…and then Ouya became a popular target to slam, slander, make fun of, poo poo and spit upon.
This didn’t deter me. I’m just busy-and I never bought one. However, a month or so ago, I saw an Ouya on the shelf at Target and I got excited all over again.
The reasons were two-fold (keywords: “two-fold” check,) It’s on the shelf at Target-a major retail store-cool! That almost guarantees a certain number of users-possibly enough to sustain a teeny indie game community of players and makers. The second reason? Corona SDK, my game development platform of choice supports Ouya development.
I bought it on sale for $69.99 (thank you Father Christmas!)
Getting to point one, the controller is great. No latency issues in my opinion-and I’m a latency snob. The selection is so, so, so, so indie. It’s crazy. There is no platform out there that has a more indie vibe. Within two days I had enough fun to validate the purchase. So now what?
Hey! I’m an indie dev! Why not put a game in the Ouya store? There’s a kids section and everything (with no actual apps made for kids that I can see.)
Point two: A weekend later, we were ready to submit. The folks at Ouya were more than happy to feature it on the console and post about it across their social networks. They were so easy to reach and SO easy to talk to. True indies.
I started a thread about it in an Indie Game Dev Facebook group. It went crazy.
The game went live for $2.99 on November 25th and has sold 12 copies so far. We are porting all the apps in the same series (educational preschool and math games) to Ouya. I’m proud to say that we broke new ground on Ouya by offering the first educational game designed specifically for kids in that store.
I just submitted an update for that lets players press “A” to exit levels and press “Y” to replay the current challenge instructions.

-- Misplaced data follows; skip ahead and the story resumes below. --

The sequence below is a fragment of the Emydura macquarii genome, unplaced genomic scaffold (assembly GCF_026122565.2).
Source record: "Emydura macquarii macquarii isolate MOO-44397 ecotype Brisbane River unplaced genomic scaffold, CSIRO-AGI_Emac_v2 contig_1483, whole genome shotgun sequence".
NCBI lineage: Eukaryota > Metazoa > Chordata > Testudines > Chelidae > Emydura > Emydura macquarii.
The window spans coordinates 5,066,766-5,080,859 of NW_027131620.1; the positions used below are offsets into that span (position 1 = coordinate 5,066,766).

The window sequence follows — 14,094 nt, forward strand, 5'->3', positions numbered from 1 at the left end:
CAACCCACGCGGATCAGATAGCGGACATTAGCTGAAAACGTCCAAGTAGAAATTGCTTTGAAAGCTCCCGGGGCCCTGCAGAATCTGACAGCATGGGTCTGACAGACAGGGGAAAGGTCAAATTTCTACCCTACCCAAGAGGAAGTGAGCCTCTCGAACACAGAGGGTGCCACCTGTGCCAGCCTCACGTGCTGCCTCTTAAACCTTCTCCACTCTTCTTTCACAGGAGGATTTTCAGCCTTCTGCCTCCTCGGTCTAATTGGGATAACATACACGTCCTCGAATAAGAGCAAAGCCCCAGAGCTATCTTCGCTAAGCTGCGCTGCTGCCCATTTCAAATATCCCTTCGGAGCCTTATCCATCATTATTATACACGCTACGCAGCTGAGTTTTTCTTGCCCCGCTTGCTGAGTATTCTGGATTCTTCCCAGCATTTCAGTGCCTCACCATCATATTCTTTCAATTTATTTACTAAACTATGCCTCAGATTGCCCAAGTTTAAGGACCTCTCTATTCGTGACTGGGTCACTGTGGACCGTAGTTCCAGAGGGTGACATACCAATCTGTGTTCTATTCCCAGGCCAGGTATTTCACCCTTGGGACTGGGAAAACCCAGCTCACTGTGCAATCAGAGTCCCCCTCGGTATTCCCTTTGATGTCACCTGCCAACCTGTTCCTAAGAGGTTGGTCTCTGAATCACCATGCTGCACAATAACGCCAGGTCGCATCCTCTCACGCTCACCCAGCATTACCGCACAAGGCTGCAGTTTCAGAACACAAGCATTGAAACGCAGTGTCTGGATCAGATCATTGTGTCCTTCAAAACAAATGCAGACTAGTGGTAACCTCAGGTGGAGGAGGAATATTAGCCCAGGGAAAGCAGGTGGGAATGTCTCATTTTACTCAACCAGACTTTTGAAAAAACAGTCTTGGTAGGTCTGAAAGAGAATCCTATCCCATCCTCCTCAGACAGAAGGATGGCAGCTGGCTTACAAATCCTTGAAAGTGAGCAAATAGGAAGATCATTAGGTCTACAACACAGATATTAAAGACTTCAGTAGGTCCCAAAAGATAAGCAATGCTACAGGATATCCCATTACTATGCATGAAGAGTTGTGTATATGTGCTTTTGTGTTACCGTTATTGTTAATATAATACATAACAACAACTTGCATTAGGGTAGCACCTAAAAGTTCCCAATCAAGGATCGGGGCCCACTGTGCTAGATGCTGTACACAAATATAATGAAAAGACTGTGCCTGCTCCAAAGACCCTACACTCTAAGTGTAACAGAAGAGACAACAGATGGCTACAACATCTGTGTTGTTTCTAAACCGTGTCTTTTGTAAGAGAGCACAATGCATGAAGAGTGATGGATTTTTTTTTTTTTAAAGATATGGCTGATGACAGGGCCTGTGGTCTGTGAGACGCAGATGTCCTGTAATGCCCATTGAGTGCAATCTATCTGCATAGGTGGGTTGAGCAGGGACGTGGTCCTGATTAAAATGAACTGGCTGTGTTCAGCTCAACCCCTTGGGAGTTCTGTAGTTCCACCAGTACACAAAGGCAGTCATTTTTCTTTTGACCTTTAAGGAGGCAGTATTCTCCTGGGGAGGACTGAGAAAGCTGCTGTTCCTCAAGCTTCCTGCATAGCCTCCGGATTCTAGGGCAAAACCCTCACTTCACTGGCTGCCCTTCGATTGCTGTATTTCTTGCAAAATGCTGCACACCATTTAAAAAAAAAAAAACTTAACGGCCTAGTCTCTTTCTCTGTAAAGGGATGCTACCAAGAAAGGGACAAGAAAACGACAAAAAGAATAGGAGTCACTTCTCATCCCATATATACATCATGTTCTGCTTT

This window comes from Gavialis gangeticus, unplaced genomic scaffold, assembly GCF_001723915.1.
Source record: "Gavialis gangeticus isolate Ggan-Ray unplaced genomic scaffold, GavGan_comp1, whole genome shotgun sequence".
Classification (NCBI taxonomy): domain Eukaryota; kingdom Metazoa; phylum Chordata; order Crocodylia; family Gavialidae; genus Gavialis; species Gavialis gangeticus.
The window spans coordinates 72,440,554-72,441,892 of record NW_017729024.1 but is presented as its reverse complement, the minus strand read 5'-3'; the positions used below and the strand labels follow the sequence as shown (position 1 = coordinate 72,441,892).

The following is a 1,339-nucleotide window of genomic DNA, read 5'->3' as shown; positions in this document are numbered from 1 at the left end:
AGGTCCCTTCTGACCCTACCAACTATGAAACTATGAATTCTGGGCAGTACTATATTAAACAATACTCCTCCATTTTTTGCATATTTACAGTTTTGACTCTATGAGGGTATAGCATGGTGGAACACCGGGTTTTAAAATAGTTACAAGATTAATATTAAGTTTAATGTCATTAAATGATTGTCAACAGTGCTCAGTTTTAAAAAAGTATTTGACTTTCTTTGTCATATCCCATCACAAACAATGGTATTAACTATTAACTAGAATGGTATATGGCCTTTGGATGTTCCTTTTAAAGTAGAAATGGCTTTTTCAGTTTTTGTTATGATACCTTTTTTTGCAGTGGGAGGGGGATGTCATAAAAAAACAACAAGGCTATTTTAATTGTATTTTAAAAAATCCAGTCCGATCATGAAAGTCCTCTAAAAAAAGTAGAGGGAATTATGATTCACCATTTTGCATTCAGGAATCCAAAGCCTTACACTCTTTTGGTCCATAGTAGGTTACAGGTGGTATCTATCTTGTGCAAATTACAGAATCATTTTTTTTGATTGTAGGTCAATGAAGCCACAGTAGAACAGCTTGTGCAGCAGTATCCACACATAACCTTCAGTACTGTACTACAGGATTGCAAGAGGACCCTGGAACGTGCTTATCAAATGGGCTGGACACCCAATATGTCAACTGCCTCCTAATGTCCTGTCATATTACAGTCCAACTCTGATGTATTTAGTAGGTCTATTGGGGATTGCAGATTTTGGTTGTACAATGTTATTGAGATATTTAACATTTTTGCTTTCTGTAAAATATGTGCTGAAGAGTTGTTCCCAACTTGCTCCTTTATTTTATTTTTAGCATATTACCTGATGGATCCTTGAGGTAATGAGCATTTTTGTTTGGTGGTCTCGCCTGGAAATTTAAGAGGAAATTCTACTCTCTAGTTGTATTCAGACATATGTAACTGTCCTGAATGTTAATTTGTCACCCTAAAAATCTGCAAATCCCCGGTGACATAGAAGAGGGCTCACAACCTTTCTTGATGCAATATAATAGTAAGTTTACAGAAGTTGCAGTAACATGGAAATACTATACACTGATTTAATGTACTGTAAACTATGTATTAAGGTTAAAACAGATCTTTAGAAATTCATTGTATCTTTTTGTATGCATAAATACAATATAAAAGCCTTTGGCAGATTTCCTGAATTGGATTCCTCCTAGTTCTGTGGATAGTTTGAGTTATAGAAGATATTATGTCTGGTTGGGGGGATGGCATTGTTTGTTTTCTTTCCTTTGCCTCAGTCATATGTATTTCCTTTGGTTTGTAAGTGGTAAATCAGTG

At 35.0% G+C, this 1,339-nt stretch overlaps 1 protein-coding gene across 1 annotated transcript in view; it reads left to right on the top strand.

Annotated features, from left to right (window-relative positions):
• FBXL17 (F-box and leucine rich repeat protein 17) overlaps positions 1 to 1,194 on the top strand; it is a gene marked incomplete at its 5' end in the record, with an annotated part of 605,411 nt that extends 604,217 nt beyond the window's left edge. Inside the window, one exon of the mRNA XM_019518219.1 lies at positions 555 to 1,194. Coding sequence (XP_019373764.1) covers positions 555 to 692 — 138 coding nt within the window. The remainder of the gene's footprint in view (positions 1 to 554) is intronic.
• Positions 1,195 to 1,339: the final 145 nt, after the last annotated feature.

We are submitting our next title today. It’s called 123 Animal Preschool Games for Kids. If I’m a good blogger, I’ll keep you posted.
Zingers are the messages that appear when you explode in Rocket Valet (formerly known as Tappy Lander, but more on that later.) This is a completely unedited list I created while brainstorming ideas for zingers. Some were used and others weren’t.
Gravity can be a real pill sometimes.
Are you gonna eat that?
Cleanup on isle six.
Practice makes perfect.
Smooth move Ex-Lax.
Don’t quit your day job.
Mama said there’d be days like this.
I hope you had insurance.
Your brain is dry as the Sapara desert.
What has two thumbs and loves physics?
Them’s the breaks.
Did you hear that Elizabeth?
Rocket for sale, slightly used.
Back to the drawing board.
Remember the good times.
You look like you were rode hard and put up wet.
Better luck next time.
Like sands through the hourglass, so are the days of our lives.
Catch you on the flip side!
Game over, man.
A glorious death!
Well, I’m depressed.
I hate that for you.
It could be worse.
I can’t drive… fifteh fiiiiiiiiiiiive!
The devil made me do it.
It’s not whether you get knocked down; it’s whether you get up.
“A trophy carries dust. Memories last forever.”
– Mary Lou Retton
“When you’ve got something to prove, there’s nothing greater than a challenge.”
Never give up, never give in
handle the win with the dignity that we absorbed the loss
“Persistence can change failure into extraordinary achievement.”
– Marv Levy
Make sure your worst enemy doesn’t live between your own two ears.”
“If you can’t outplay them, outwork them.”
– Ben Hogan
“If at first you don’t succeed, you are running about average.”
– M.H. Alderson
“Champions keep playing until they get it right.”
– Billie Jean King
“You were born to be a player. You were meant to be here. This moment is yours.”
“What makes something special is not just what you have to gain, but what you feel there is to lose.”
“The more difficult the victory, the greater the happiness in winning.”
“Nobody who ever gave his best regretted it.”
– George Halas
“When you win, say nothing, when you lose, say less.”
– Paul Brown
“Your biggest opponent isn’t the other guy. It’s human nature.”
– Bobby Knight
“Without self-discipline, success is impossible, period.”
– Lou Holtz
“Make each day your masterpiece.”
– John Wooden
“Excellence is the gradual result of always striving to do better.”
“Win If You Can, Lose If You Must, But NEVER QUIT!”
– Cameron Trammell
“What do do with a mistake: recognize it, admit it, learn from it, forget it.”
“If you aren’t going all the way, why go at all?”
– Joe Namath
‘Don’t quit. Suffer now and live the rest of your life as a champion
“You’re never a loser until you quit trying.”
– Mike Ditka
“You miss 100 percent of the shots you don’t take.”
“It’s not whether you get knocked down; it’s whether you get up.”
– Vince Lombardi